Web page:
The Baltic Dry Index ($BDI), or dry bulk freight rate index, just broke through the 2010 low of 1700. It closed at 1,621 today (1/5/2011). When the financial system froze up in late 2008, the BDI hit a low of 663 before the reflationary jolt by the Fed. It was pretty much a done deal for reflationary assets to rally hard, and look where we're at today with the addition of QE2. What's interesting now is dry bulk commodities and the Baltic Dry Index have been diverging for 7 months now. For example, the BDI peaked in May 2010 while Copper kept making new highs. Look at the huge gap on the second chart. You'd think commodities would follow freight rates. So how does this gap close? Are dry bulk commodities overpriced? China demand waning due to rate hikes to curb inflation? Or is this simply a supply/demand imbalance on the shipping front? Related articles: Queensland Flooding to Cut Freight Rates as Coal Transporters Lie Idle (coal ships lie idle) and China Stocks' Best Forecaster Predicts Slump in 2011, Defying CICC, Mobius. Check out the $BDI 3-year chart and $BDI/$COPPER chart after the jump.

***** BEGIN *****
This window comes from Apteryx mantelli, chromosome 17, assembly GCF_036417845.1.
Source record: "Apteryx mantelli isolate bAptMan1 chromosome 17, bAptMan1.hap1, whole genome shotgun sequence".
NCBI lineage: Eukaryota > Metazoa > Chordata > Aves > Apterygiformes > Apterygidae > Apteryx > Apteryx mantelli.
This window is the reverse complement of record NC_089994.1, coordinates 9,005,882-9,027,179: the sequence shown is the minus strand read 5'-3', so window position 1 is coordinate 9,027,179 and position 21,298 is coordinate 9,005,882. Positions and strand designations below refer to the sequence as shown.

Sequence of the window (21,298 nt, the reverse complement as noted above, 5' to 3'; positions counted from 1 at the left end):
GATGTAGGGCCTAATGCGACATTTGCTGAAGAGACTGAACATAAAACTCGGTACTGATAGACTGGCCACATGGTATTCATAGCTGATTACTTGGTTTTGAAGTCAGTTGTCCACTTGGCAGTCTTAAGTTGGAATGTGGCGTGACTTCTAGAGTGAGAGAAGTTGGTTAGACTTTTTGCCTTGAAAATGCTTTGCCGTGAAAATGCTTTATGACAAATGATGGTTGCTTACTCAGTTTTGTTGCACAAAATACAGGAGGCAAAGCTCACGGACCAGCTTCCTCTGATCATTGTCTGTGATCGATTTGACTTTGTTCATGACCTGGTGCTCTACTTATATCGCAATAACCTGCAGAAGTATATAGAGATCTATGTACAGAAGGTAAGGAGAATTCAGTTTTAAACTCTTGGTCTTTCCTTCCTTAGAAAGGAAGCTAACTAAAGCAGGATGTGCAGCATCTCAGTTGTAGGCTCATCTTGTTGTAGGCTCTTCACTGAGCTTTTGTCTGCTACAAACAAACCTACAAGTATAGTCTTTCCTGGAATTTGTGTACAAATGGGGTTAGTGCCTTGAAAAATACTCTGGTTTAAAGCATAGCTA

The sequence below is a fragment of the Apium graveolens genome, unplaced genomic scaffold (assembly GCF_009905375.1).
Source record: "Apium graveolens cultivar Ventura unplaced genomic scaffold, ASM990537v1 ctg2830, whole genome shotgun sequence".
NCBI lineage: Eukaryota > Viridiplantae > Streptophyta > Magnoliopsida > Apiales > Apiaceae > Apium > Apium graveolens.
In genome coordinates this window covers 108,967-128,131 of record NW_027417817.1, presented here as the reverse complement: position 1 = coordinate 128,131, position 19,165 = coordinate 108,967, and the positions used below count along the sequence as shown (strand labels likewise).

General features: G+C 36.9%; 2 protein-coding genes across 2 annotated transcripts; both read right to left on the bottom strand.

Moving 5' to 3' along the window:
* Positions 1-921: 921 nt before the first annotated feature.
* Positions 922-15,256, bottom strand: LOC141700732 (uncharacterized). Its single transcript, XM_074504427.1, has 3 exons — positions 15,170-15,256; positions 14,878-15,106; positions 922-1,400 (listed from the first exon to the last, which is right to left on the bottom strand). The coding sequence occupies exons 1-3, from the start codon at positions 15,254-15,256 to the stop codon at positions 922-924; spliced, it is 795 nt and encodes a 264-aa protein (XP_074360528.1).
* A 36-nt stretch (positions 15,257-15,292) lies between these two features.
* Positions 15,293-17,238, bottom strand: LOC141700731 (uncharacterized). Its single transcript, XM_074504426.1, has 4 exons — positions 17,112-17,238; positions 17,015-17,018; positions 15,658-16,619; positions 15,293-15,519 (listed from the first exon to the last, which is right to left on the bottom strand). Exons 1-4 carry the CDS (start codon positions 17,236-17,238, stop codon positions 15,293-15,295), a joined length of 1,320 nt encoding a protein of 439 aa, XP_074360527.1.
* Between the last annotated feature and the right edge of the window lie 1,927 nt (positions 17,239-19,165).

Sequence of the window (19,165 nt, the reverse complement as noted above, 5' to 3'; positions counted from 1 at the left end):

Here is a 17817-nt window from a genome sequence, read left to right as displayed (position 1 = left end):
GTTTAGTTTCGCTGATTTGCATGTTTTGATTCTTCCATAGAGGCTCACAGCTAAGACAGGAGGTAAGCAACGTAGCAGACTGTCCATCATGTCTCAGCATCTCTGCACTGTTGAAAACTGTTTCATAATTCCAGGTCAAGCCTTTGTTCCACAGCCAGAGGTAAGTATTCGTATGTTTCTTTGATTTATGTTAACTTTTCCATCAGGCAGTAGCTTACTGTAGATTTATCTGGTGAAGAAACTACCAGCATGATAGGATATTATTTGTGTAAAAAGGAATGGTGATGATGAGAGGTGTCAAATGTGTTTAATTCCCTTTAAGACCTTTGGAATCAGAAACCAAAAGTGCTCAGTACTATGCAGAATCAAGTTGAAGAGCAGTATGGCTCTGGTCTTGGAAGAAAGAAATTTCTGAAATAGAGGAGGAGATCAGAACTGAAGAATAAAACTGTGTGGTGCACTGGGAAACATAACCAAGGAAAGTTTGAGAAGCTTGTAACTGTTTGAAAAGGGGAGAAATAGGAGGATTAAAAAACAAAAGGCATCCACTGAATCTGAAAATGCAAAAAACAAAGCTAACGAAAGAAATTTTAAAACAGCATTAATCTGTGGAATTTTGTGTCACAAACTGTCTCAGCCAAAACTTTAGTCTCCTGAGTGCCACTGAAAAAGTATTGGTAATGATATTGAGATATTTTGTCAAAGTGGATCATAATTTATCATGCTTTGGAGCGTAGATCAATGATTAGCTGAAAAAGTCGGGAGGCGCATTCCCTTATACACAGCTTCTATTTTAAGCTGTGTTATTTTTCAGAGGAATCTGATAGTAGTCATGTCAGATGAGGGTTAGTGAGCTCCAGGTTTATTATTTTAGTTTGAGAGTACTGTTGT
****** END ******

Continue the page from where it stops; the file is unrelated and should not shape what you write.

$BDI (Baltic Dry Index) - StockCharts.com
$BDI/$COPPER (click for larger view)